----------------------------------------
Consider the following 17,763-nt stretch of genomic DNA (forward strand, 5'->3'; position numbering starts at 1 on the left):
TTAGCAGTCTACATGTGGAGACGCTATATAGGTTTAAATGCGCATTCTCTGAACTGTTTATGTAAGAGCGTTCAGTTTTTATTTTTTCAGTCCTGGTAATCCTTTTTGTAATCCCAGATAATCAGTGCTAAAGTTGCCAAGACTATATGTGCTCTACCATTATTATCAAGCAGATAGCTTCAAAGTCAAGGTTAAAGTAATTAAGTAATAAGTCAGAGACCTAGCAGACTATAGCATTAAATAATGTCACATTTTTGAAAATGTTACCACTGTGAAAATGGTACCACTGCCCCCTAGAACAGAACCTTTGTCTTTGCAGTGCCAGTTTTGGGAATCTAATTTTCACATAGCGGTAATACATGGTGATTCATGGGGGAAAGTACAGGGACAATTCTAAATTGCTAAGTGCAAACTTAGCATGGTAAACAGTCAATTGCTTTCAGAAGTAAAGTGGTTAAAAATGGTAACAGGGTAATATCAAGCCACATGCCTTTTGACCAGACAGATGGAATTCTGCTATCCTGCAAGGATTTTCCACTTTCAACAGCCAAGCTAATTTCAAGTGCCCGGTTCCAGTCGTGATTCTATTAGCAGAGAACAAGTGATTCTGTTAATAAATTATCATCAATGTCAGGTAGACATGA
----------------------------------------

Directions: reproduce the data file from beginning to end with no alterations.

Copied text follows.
Consider the following 17,763-nt stretch of genomic DNA (forward strand, 5'->3'; position numbering starts at 1 on the left):
TTAGCAGTCTACATGTGGAGACGCTATATAGGTTTAAATGCGCATTCTCTGAACTGTTTATGTAAGAGCGTTCAGTTTTTATTTTTTCAGTCCTGGTAATCCTTTTTGTAATCCCAGATAATCAGTGCTAAAGTTGCCAAGACTATATGTGCTCTACCATTATTATCAAGCAGATAGCTTCAAAGTCAAGGTTAAAGTAATTAAGTAATAAGTCAGAGACCTAGCAGACTATAGCATTAAATAATGTCACATTTTTGAAAATGTTACCACTGTGAAAATGGTACCACTGCCCCCTAGAACAGAACCTTTGTCTTTGCAGTGCCAGTTTTGGGAATCTAATTTTCACATAGCGGTAATACATGGTGATTCATGGGGGAAAGTACAGGGACAATTCTAAATTGCTAAGTGCAAACTTAGCATGGTAAACAGTCAATTGCTTTCAGAAGTAAAGTGGTTAAAAATGGTAACAGGGTAATATCAAGCCACATGCCTTTTGACCAGACAGATGGAATTCTGCTATCCTGCAAGGATTTTCCACTTTCAACAGCCAAGCTAATTTCAAGTGCCCGGTTCCAGTCGTGATTCTATTAGCAGAGAACAAGTGATTCTGTTAATAAATTATCATCAATGTCAGGTAGACATGA